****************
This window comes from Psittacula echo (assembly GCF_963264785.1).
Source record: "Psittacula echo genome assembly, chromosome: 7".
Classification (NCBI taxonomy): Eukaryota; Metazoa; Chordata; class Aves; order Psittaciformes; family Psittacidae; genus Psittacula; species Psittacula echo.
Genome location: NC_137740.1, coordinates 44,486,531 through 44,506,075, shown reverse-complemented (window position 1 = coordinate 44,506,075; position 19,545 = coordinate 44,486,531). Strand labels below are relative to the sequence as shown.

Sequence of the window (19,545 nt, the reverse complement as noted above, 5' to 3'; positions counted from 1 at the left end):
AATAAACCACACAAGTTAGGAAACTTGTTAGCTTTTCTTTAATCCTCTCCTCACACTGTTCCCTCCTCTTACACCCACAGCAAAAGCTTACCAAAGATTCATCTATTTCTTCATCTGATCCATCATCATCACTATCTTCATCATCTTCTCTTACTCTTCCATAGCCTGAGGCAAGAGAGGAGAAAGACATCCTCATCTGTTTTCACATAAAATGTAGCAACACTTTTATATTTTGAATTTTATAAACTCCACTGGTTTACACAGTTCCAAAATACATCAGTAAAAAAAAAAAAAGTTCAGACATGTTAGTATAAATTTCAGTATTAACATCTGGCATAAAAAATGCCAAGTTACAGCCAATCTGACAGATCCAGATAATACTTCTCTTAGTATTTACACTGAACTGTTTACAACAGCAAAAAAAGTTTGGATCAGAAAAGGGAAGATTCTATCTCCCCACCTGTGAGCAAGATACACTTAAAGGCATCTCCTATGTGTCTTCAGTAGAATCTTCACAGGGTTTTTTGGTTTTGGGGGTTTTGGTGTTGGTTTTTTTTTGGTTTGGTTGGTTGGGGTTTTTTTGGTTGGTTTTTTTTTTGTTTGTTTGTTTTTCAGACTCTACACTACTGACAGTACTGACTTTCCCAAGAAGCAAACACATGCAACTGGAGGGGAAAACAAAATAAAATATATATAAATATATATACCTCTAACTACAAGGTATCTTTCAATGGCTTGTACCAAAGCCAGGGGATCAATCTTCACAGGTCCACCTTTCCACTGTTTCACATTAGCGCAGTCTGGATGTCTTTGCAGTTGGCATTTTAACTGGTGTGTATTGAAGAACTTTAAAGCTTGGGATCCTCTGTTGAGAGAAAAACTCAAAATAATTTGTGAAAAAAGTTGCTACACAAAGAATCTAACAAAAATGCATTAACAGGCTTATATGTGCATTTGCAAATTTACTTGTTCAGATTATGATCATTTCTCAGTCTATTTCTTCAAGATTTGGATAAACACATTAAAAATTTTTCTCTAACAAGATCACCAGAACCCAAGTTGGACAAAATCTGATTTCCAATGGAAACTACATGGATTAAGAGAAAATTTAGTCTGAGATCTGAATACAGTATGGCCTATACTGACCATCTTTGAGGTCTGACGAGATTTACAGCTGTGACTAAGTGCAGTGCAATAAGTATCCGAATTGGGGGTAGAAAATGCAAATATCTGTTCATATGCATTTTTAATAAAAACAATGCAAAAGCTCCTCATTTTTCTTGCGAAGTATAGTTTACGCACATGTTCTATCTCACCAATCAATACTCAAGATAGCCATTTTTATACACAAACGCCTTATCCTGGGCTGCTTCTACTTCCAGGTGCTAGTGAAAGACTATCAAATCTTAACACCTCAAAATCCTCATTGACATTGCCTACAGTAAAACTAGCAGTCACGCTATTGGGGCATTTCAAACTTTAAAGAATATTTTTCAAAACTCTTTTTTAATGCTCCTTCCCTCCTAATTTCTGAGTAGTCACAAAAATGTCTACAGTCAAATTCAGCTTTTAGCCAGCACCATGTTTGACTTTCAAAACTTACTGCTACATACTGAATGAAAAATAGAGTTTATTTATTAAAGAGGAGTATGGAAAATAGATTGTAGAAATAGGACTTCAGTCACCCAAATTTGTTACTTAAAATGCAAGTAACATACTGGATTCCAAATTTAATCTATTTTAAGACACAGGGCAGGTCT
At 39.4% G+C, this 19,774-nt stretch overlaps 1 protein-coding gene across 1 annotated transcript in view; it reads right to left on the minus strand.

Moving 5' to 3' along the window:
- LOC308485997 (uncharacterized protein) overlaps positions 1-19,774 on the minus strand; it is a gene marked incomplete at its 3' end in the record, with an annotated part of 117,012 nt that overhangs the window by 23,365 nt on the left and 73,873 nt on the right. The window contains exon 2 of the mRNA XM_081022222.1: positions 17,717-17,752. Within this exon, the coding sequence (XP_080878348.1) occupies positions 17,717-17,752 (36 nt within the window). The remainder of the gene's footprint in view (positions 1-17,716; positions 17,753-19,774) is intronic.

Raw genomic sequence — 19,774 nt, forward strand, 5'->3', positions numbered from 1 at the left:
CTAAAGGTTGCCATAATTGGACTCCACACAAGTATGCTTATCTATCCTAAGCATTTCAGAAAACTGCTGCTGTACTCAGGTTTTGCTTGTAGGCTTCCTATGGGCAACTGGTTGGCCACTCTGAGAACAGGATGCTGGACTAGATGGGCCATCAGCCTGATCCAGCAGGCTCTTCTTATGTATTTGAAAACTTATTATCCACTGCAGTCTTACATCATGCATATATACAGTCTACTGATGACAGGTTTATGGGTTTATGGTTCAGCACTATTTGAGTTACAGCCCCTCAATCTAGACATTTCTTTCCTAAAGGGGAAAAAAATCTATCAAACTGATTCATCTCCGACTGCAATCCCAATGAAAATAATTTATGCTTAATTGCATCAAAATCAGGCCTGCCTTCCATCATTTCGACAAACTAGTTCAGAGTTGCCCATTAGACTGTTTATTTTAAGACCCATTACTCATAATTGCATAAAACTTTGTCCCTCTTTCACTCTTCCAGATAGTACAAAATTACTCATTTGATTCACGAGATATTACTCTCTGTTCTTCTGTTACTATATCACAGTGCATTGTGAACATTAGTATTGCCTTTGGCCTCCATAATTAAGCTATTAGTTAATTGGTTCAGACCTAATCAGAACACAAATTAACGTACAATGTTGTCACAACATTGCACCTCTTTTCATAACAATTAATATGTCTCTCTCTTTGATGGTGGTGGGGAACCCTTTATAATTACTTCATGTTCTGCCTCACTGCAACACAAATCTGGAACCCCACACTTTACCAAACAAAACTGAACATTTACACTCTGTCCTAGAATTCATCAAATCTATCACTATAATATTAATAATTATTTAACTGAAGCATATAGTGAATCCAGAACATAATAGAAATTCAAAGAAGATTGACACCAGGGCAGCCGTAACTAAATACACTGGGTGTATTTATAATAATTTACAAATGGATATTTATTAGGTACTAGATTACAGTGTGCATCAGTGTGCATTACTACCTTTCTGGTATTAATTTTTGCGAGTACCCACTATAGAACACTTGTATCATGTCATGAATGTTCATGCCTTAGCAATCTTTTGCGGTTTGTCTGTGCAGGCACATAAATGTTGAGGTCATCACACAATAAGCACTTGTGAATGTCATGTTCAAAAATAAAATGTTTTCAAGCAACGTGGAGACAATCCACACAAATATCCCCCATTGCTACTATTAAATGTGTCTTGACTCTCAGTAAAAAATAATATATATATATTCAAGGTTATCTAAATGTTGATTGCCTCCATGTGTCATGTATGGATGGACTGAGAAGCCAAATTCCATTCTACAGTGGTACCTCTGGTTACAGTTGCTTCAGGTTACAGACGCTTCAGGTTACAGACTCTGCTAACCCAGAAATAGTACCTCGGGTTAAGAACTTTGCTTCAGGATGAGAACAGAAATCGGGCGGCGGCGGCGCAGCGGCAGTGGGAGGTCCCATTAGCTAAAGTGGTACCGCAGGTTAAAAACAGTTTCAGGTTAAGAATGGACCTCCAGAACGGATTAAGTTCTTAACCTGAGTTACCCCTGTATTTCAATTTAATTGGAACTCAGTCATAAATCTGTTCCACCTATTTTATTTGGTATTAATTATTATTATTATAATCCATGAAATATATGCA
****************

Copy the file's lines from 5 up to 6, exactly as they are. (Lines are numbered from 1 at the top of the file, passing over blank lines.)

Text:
Sequence of the window (19,545 nt, the reverse complement as noted above, 5' to 3'; positions counted from 1 at the left end):
AATAAACCACACAAGTTAGGAAACTTGTTAGCTTTTCTTTAATCCTCTCCTCACACTGTTCCCTCCTCTTACACCCACAGCAAAAGCTTACCAAAGATTCATCTATTTCTTCATCTGATCCATCATCATCACTATCTTCATCATCTTCTCTTACTCTTCCATAGCCTGAGGCAAGAGAGGAGAAAGACATCCTCATCTGTTTTCACATAAAATGTAGCAACACTTTTATATTTTGAATTTTATAAACTCCACTGGTTTACACAGTTCCAAAATACATCAGTAAAAAAAAAAAAAGTTCAGACATGTTAGTATAAATTTCAGTATTAACATCTGGCATAAAAAATGCCAAGTTACAGCCAATCTGACAGATCCAGATAATACTTCTCTTAGTATTTACACTGAACTGTTTACAACAGCAAAAAAAGTTTGGATCAGAAAAGGGAAGATTCTATCTCCCCACCTGTGAGCAAGATACACTTAAAGGCATCTCCTATGTGTCTTCAGTAGAATCTTCACAGGGTTTTTTGGTTTTGGGGGTTTTGGTGTTGGTTTTTTTTTGGTTTGGTTGGTTGGGGTTTTTTTGGTTGGTTTTTTTTTTGTTTGTTTGTTTTTCAGACTCTACACTACTGACAGTACTGACTTTCCCAAGAAGCAAACACATGCAACTGGAGGGGAAAACAAAATAAAATATATATAAATATATATACCTCTAACTACAAGGTATCTTTCAATGGCTTGTACCAAAGCCAGGGGATCAATCTTCACAGGTCCACCTTTCCACTGTTTCACATTAGCGCAGTCTGGATGTCTTTGCAGTTGGCATTTTAACTGGTGTGTATTGAAGAACTTTAAAGCTTGGGATCCTCTGTTGAGAGAAAAACTCAAAATAATTTGTGAAAAAAGTTGCTACACAAAGAATCTAACAAAAATGCATTAACAGGCTTATATGTGCATTTGCAAATTTACTTGTTCAGATTATGATCATTTCTCAGTCTATTTCTTCAAGATTTGGATAAACACATTAAAAATTTTTCTCTAACAAGATCACCAGAACCCAAGTTGGACAAAATCTGATTTCCAATGGAAACTACATGGATTAAGAGAAAATTTAGTCTGAGATCTGAATACAGTATGGCCTATACTGACCATCTTTGAGGTCTGACGAGATTTACAGCTGTGACTAAGTGCAGTGCAATAAGTATCCGAATTGGGGGTAGAAAATGCAAATATCTGTTCATATGCATTTTTAATAAAAACAATGCAAAAGCTCCTCATTTTTCTTGCGAAGTATAGTTTACGCACATGTTCTATCTCACCAATCAATACTCAAGATAGCCATTTTTATACACAAACGCCTTATCCTGGGCTGCTTCTACTTCCAGGTGCTAGTGAAAGACTATCAAATCTTAACACCTCAAAATCCTCATTGACATTGCCTACAGTAAAACTAGCAGTCACGCTATTGGGGCATTTCAAACTTTAAAGAATATTTTTCAAAACTCTTTTTTAATGCTCCTTCCCTCCTAATTTCTGAGTAGTCACAAAAATGTCTACAGTCAAATTCAGCTTTTAGCCAGCACCATGTTTGACTTTCAAAACTTACTGCTACATACTGAATGAAAAATAGAGTTTATTTATTAAAGAGGAGTATGGAAAATAGATTGTAGAAATAGGACTTCAGTCACCCAAATTTGTTACTTAAAATGCAAGTAACATACTGGATTCCAAATTTAATCTATTTTAAGACACAGGGCAGGTCT